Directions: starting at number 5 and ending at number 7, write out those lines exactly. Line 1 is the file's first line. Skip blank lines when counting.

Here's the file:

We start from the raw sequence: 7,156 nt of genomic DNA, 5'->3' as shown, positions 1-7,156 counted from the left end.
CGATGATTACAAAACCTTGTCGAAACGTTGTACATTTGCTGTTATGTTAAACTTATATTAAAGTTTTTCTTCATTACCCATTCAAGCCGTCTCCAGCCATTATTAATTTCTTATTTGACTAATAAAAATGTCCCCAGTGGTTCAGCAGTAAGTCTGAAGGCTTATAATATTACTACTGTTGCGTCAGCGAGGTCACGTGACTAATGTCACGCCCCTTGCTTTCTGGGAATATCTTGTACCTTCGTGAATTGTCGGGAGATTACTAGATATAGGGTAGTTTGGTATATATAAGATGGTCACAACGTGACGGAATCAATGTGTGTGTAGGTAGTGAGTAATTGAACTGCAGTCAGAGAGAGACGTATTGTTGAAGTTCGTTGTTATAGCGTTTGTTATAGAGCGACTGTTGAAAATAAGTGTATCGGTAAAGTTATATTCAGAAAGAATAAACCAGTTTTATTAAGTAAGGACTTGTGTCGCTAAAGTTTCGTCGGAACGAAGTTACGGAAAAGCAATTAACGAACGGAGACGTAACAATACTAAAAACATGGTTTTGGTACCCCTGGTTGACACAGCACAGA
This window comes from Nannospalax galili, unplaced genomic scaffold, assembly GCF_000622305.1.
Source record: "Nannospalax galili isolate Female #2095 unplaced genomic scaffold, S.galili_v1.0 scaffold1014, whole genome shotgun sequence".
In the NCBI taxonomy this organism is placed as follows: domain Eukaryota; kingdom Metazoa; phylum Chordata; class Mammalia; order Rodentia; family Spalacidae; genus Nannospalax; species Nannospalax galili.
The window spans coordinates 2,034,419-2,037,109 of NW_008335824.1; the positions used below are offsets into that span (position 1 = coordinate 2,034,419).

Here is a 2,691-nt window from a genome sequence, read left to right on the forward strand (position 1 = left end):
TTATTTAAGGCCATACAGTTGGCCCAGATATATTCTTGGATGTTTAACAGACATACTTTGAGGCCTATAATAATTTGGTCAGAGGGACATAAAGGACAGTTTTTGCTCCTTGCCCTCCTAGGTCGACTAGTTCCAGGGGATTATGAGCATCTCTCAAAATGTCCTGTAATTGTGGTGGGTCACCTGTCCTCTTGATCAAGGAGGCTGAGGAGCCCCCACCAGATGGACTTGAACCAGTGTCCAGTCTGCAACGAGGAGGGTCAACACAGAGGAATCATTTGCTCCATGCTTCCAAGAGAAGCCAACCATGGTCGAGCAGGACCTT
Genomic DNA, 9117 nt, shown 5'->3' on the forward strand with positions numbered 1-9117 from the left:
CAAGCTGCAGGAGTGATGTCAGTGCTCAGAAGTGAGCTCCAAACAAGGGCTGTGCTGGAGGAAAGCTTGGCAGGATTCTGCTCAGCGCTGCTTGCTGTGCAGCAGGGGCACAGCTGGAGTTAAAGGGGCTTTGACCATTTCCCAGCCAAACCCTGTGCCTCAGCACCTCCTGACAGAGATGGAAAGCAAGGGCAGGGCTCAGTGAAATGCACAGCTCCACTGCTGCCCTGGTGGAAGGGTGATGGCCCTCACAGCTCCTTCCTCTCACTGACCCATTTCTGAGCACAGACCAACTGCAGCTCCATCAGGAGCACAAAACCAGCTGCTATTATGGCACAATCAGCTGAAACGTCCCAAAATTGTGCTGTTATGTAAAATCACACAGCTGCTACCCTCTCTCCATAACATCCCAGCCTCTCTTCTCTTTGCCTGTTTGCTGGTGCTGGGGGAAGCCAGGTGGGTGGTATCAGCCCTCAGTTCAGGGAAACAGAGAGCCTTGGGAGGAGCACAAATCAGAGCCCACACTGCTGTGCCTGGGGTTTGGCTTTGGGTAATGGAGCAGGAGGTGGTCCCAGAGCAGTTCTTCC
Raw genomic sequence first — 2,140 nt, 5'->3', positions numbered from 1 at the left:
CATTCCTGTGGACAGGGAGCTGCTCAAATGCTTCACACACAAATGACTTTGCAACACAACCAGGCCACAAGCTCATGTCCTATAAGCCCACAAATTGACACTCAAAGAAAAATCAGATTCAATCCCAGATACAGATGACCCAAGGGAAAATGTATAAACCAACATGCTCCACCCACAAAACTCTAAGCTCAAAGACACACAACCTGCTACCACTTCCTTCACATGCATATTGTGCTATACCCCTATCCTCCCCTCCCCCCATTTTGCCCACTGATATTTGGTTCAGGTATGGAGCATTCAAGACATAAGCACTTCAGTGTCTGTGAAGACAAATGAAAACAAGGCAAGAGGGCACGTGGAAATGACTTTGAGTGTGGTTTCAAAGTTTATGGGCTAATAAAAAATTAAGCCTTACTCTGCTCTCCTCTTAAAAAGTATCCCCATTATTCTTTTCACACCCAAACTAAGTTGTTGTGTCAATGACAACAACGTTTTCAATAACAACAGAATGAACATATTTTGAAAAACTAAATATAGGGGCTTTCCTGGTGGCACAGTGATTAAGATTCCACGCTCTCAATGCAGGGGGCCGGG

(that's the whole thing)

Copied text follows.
In the NCBI taxonomy this organism is placed as follows: domain Eukaryota; kingdom Metazoa; phylum Chordata; class Mammalia; order Rodentia; family Spalacidae; genus Nannospalax; species Nannospalax galili.
The window spans coordinates 2,034,419-2,037,109 of NW_008335824.1; the positions used below are offsets into that span (position 1 = coordinate 2,034,419).

Here is a 2,691-nt window from a genome sequence, read left to right on the forward strand (position 1 = left end):